categories in order to be considered for an award.
According to Bill Nesper, director of the Bicycle Friendly Community Program for
the League of American Bicyclists, the award is presented only to communities
with remarkable commitments to bicycling and is a national recognition of the
City’s “tremendous efforts to create a truly Bicycle Friendly Community.”
View a slide show
of some of the Bikeville initiatives
Bicycle Friendly Business Designation
Businesses can apply to the League of American Bicyclists to earn the designation
as a "Bicycle Friendly Business" for supporting bicycles in the workplace.
The following links utilize Google mapping technology and are intended to help
guide bicyclists along bicycle friendly routes. The hope is that you will use
the interactive maps to discover which network elements are most convenient to
your home, work, or frequented destinations. Our goal is to provide a convenient
tool that can be used to discover our bicycle friendly community. Each map link
will display a specific network type such as Bicycle Lanes, Greenway Trails,
Bicycle Routes, and Mountain Bike Trails. Maps can be viewed without a Google
account, however if you already have a Google account or decide to create one,
you can Manage and "Save" each map in the "My Maps" section of Google Maps. We
will be adding to these maps, so check back frequently to get the latest
If you have any problems with the following links or maps, send an email to
Please remember to ride safe, wear a helmet and follow the rules of the road.
Current Bicycle Lanes Map
Current Greenway Trails Map
Current Signed Bicycle Routes Map
Current Mountain Bike Trails Map
Current Sharrows Map
Overall Bike Network Map
View Greenville County's "signed Bike Route" maps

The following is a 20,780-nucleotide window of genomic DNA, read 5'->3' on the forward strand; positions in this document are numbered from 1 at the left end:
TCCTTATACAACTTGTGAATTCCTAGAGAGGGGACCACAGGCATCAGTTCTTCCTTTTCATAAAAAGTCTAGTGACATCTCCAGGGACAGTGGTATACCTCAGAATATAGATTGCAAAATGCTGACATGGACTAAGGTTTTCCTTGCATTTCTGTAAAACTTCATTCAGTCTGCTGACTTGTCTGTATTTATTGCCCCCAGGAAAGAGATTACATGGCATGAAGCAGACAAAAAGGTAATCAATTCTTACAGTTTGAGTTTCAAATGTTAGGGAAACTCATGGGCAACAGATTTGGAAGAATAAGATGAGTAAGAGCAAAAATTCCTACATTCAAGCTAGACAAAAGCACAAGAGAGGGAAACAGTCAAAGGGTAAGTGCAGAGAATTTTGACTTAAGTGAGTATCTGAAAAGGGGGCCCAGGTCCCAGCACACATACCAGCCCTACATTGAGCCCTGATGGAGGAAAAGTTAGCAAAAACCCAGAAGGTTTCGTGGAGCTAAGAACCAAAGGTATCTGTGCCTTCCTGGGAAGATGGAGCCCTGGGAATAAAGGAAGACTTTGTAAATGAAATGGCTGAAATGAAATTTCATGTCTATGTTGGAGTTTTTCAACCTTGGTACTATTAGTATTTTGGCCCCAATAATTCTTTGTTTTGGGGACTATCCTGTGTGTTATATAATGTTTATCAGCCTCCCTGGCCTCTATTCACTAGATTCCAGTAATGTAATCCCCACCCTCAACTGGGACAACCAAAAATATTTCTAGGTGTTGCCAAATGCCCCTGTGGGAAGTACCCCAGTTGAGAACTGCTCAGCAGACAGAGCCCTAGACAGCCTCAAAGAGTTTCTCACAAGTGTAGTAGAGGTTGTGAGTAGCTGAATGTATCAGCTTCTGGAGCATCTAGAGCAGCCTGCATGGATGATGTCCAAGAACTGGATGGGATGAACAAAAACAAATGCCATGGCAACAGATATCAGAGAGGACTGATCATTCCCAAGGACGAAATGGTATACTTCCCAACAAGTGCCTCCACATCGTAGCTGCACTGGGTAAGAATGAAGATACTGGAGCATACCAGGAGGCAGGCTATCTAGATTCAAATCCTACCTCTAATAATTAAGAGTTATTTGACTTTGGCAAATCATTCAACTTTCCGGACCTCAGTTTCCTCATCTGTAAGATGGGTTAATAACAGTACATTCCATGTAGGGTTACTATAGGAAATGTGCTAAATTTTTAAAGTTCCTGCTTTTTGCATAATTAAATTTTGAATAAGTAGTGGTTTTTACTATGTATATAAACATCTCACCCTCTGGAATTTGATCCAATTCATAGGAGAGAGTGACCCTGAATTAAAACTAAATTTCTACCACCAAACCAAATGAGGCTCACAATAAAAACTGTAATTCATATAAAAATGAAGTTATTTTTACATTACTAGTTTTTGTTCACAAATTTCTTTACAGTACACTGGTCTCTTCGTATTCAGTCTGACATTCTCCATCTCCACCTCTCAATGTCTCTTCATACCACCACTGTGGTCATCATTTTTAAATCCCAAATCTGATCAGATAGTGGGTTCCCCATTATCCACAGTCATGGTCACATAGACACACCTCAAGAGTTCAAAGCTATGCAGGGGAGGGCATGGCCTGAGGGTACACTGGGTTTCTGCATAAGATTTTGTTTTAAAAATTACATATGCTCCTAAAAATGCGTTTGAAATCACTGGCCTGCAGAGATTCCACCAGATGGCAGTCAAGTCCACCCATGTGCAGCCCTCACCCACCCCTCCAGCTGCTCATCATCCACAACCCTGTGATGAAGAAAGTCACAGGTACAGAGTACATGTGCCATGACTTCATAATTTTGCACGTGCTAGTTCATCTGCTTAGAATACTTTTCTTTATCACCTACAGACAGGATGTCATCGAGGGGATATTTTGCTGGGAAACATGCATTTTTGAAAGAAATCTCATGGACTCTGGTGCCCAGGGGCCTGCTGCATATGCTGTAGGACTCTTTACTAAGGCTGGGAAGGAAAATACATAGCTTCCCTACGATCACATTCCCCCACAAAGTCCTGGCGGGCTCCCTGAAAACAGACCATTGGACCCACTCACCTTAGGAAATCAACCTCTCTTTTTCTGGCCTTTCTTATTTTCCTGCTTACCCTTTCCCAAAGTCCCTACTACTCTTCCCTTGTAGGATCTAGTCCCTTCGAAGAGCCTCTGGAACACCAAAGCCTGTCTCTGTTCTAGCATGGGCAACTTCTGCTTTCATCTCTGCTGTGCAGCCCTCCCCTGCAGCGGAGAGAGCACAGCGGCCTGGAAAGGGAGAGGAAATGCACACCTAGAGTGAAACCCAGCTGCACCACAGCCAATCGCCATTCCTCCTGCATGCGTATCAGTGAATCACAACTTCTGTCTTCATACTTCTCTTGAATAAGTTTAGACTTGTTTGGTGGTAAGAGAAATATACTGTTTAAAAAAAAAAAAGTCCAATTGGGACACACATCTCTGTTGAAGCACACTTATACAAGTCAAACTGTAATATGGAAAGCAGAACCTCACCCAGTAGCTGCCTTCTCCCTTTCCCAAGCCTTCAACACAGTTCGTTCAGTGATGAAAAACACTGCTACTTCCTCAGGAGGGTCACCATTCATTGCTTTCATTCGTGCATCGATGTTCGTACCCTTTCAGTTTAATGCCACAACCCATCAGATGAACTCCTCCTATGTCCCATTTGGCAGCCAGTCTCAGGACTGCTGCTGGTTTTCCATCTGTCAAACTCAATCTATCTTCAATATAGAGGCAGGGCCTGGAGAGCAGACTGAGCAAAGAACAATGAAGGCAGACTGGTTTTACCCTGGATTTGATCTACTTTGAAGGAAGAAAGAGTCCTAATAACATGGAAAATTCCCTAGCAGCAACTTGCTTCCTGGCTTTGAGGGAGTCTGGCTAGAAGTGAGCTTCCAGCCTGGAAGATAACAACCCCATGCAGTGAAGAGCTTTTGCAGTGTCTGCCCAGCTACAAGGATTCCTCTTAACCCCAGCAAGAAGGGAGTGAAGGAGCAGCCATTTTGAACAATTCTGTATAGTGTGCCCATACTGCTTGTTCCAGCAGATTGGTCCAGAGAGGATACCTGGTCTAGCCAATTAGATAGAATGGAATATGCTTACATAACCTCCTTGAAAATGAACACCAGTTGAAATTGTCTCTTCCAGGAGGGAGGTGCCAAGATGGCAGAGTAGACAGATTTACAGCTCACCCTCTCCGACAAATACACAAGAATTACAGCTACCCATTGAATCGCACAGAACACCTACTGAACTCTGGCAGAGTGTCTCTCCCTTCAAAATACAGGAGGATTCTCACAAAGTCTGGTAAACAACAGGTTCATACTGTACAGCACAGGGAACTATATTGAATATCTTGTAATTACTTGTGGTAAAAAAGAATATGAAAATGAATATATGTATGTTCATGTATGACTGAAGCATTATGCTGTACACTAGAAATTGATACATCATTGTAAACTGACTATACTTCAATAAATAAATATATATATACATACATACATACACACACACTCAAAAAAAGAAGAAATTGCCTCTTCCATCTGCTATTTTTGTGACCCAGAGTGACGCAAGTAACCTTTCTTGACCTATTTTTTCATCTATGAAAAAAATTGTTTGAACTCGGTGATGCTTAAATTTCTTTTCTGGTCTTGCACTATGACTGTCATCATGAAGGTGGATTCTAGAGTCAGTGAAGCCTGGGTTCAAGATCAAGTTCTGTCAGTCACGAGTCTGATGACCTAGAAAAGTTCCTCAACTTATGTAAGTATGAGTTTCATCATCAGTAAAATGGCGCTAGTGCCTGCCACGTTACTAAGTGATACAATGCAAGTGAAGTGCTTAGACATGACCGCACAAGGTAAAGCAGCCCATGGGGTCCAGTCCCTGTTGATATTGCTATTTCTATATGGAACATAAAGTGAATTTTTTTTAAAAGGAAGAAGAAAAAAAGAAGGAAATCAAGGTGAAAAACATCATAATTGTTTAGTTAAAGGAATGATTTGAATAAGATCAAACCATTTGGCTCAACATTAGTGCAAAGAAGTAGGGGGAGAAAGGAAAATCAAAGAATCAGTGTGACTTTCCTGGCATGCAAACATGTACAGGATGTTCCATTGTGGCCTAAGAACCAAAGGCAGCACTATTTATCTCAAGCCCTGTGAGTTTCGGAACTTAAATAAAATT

The City's Bicycle Parking Ordinance
is designed to encourage
development projects to include alternative parking methods that accommodate
bicycle travel. The Ordinance requires that any new development which provides
vehicular parking areas, provide bicycle parking at a rate of 10% of the
proposed vehicular parking. It also allows projects to substitute a percent of
required vehicular parking by providing additional bicycle parking, thereby
reducing parking lot areas. This Ordinance ensures that Greenville will continue
it's efforts to meet the needs of it's citizens and visitors while protecting
The City has recently installed Bicycle Racks throughout downtown.
See plan for locations
. For additional information on types of
Bicycle Racks and other Bicycle Parking Guidelines,
buses now have the capacity to carry 2 bicycles. Bicycles ride for FREE. Loading
the bikes is easy, just follow the directions on the rack, or view an
H3006 Summary of Bicycle Law Revisions
History was made for cyclist’s safety in South Carolina in June 2008. Governor
Mark Sanford Signed into law The Bicycle Safety Act, which amended Article 27,
Chapter 5, Title 56 of the 1976 Code. The Act is designed to provide greater
safety for bicyclists on South Carolina roads and to bring South Carolina
statutes into greater conformity with the Uniform Vehicle Code. This effort was
spearheaded by the PCC (Palmetto Cycling Coalition) and was supported by cycling
advocates statewide. Review a
Summary of the H3006 Revisions.
The new Complete
is an important step in the City’s Bicycle Friendly Community
campaign. It also reinforces the City’s commitment to improving travel
conditions and travel choices for people of all ages & abilities. The City of
Greenville is now committed more than ever to providing appropriate
accommodations for pedestrians, bicyclists, and transit riders…while promoting
safe operation for all users.
Planning for and accommodating all roadway users makes everyone safer, including
motorists. Complete Streets have across-the-board benefits like improving air
quality and public health while providing transit options. The Complete Streets Coalition
cites one study that “found
that 43 percent of people with safe places to walk within 10 minutes of home met
recommended activity levels, while just 27 percent of those without safe places
to walk were active enough.”